Erman v. State

Annotate this Case

49 Md. App. 605 (1981)

434 A.2d 1030

HASSAN RIFAT ERMAN AND CHARLES EDWARD BRENT A/K/A ANTHONY PERRO v. STATE OF MARYLAND.

No. 1601, September Term, 1980.

Court of Special Appeals of Maryland.

Decided September 10, 1981.

The cause was argued before MORTON, MOORE and COUCH, JJ.

H. Russell Smouse and Howard L. Cardin for appellant Erman. Clarence W. Sharp, Assigned Public Defender, for appellant Brent.

Alexander L. Cummings, Assistant Attorney General, with whom were Stephen H. Sachs, Attorney General, William A. Swisher, State's Attorney for Baltimore City, Harvey Greenberg and Gary Bernstein, Assistant State's Attorneys for Baltimore City, on the brief, for appellee.

COUCH, J., delivered the opinion of the Court.

Edward Stermer, president and majority stockholder of *608 the Mudge Paper Company (Mudge), was shot to death and robbed outside his office on the evening of December 16, 1976. Some two years later a grand jury separately indicted appellants Hassan Rifat Erman, the treasurer of Mudge, and Charles Edward Brent, charging them with murder, robbery, conspiracy and related counts. Following a joint jury trial in the Criminal Court of Baltimore, Erman was found guilty of murder in the first degree, use of a handgun in the commission of a crime of violence, and accessory before the fact to murder. Brent was found guilty of murder in the first degree, robbery with a dangerous and deadly weapon, and two counts of use of a handgun in the commission of a crime of violence. Erman received a life sentence for the murder conviction, plus a concurrent fifteen years for the use of a handgun conviction; his accessory conviction was merged into the murder conviction. Brent was sentenced to life imprisonment for his murder conviction, and a fifteen year concurrent sentence for his other convictions. Both Erman and Brent have appealed, raising some issues common to each other and some that are applicable to each individually. Those that are common to each appellant are:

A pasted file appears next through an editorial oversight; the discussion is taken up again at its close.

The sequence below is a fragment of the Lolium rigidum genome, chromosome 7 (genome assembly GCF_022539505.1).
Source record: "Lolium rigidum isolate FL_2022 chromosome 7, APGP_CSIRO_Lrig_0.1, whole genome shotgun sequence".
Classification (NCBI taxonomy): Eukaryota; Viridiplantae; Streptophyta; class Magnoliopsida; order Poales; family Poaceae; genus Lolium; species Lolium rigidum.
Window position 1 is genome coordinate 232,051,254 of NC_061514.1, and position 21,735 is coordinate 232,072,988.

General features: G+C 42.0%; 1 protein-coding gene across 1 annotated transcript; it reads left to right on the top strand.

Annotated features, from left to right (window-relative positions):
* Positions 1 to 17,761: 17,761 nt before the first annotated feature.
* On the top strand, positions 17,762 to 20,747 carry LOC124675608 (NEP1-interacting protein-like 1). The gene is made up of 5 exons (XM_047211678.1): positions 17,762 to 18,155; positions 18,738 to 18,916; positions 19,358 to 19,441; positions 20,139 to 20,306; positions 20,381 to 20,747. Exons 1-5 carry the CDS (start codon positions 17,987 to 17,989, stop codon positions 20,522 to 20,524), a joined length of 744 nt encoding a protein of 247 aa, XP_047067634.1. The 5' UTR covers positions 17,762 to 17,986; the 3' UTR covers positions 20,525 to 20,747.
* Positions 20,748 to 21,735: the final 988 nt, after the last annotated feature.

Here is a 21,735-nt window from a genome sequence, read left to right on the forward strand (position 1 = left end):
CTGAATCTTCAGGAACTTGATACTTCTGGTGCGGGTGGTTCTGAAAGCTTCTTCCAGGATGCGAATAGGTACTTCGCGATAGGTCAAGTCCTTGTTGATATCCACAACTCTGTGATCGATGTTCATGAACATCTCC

1. Whether the trial court erred in granting the State's motion to join the indictments against the appellants for trial; 2. Whether the trial court erred in denying appellants' motions to sever; 3. Whether the trial court erred in refusing to require the production of prior statements and grand jury testimony of State's witness Paul Katsus; 4. Whether the trial court erred in admitting evidence of Erman's financial condition; 5. Whether the trial court erred in admitting the testimony of Paul Katsus; (a) because he was a perjurer, (b) because the conspiracy counts had been dismissed, *609 (c) because of his violation of the sequestration order. 6. Sufficiency of the evidence.

Issues raised by Erman only are:

1. Whether Erman was denied his right to be present at every stage of the trial; 2. Whether the trial court erred in refusing to dismiss the indictments because of abuse of the Grand Jury process.

Issues applicable to Brent only are: